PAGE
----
Rudeness

We’re in the middle of law firm interview season. We’ve offered you both cheerful and depressing takes on the summer associate recruiting process.

Speaking of depressing things, interviews are frequently followed by rejection. Trust me, I know; I’ve received many rejections over the years. I recently contributed one of my “favorite” rejection letters to an online compilation (see page 27 of the pamphlet, or page 15 of the PDF, reprinted with the permission of Justice Scalia).

That was a kind and gracious rejection letter, which is what you’d expect from a genteel institution like the U.S. Supreme Court. When Biglaw firms turn your dreams to shame, they aren’t quite as nice….

double red triangle arrows Continue reading “Rejection Letters of the Day: When They REALLY Don’t Want You”

Words are like bullets.

There’s a great episode of 30 Rock where Twofer (the black character who went to Harvard) gets offended when Tracy Morgan (the black character who did not go to Harvard) says “the n-word” to him, colloquially, as black people allegedly say to each other based on movies and music. Twofer threatens to sue Tracy Morgan for workplace harassment, while Tracy argues that it’s okay for black people to use the word. Then there’s a great, great scene where Tina Fey, Alec Baldwin, and Tracy Morgan try to get Twofer to say the word too.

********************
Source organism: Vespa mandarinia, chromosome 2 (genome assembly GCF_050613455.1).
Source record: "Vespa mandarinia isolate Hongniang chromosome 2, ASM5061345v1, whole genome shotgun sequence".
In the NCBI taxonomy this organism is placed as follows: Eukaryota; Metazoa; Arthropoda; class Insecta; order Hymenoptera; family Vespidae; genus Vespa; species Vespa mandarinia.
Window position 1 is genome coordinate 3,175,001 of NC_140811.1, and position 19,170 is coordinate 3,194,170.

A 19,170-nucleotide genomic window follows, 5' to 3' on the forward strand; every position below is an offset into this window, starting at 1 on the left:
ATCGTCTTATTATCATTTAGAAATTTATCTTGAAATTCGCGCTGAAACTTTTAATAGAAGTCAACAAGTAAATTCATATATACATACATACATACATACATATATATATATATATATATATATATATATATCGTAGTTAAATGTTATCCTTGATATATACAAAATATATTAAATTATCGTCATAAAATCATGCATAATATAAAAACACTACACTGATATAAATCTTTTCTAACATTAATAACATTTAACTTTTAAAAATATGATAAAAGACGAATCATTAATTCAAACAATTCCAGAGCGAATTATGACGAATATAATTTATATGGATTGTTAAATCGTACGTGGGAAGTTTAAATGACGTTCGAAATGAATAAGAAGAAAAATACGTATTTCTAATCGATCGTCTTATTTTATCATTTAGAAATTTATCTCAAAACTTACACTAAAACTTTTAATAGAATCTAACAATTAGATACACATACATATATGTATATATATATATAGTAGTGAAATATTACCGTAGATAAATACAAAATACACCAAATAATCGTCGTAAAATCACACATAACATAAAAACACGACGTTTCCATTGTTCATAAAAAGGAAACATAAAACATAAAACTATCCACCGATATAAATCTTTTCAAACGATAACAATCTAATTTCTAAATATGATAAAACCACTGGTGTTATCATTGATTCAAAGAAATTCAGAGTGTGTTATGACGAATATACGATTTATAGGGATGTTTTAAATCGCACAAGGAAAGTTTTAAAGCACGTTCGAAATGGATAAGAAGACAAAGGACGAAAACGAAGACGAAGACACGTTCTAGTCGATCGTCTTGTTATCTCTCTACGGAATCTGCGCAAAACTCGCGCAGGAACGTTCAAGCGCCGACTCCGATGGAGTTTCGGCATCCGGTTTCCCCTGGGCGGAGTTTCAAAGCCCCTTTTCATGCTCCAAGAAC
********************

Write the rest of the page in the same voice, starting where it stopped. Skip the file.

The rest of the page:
It doesn’t go well. He says it, Morgan threatens to punch him, and Fey says, “It just sounds so hateful coming from you.” The scene pretty much explains why I personally don’t use the word. I don’t say it around white people, I don’t say it to other black people, I don’t use it when I’m getting a haircut, and I don’t use it around the dinner table with my family at Thanksgiving. It’s not a word that I can “pull off” (I can pull it off in writing when I use it ironically, I think), and I’m totally okay with that.

Don’t get me wrong, I’m not one of those people who sees intense hypocrisy in the fact that some black people can and do pull it off while no white person (outside of Louie C.K. and maybe Bill Maher) is allowed to try. White people got a 400-year head start in the New World, and black people can deploy an extra noun when listening to Jay-Z. There are greater tragedies.